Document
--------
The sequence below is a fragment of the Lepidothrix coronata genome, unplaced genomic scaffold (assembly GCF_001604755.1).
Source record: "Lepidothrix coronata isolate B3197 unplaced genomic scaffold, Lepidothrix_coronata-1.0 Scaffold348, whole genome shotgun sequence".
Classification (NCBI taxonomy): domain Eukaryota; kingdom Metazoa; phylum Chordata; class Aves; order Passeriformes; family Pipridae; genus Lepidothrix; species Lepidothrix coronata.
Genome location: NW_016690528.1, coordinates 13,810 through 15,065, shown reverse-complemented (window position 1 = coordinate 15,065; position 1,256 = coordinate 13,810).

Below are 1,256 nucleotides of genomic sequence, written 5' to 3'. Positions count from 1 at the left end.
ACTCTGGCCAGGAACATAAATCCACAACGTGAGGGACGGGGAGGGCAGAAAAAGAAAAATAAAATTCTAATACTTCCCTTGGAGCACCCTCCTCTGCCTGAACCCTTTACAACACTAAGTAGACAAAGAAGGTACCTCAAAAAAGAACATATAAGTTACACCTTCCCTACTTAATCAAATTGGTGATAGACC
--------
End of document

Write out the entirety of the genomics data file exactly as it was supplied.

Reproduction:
The sequence below is a fragment of the Lepidothrix coronata genome, unplaced genomic scaffold (assembly GCF_001604755.1).
Source record: "Lepidothrix coronata isolate B3197 unplaced genomic scaffold, Lepidothrix_coronata-1.0 Scaffold348, whole genome shotgun sequence".
Classification (NCBI taxonomy): domain Eukaryota; kingdom Metazoa; phylum Chordata; class Aves; order Passeriformes; family Pipridae; genus Lepidothrix; species Lepidothrix coronata.
Genome location: NW_016690528.1, coordinates 13,810 through 15,065, shown reverse-complemented (window position 1 = coordinate 15,065; position 1,256 = coordinate 13,810).

Below are 1,256 nucleotides of genomic sequence, written 5' to 3'. Positions count from 1 at the left end.
ACTCTGGCCAGGAACATAAATCCACAACGTGAGGGACGGGGAGGGCAGAAAAAGAAAAATAAAATTCTAATACTTCCCTTGGAGCACCCTCCTCTGCCTGAACCCTTTACAACACTAAGTAGACAAAGAAGGTACCTCAAAAAAGAACATATAAGTTACACCTTCCCTACTTAATCAAATTGGTGATAGACC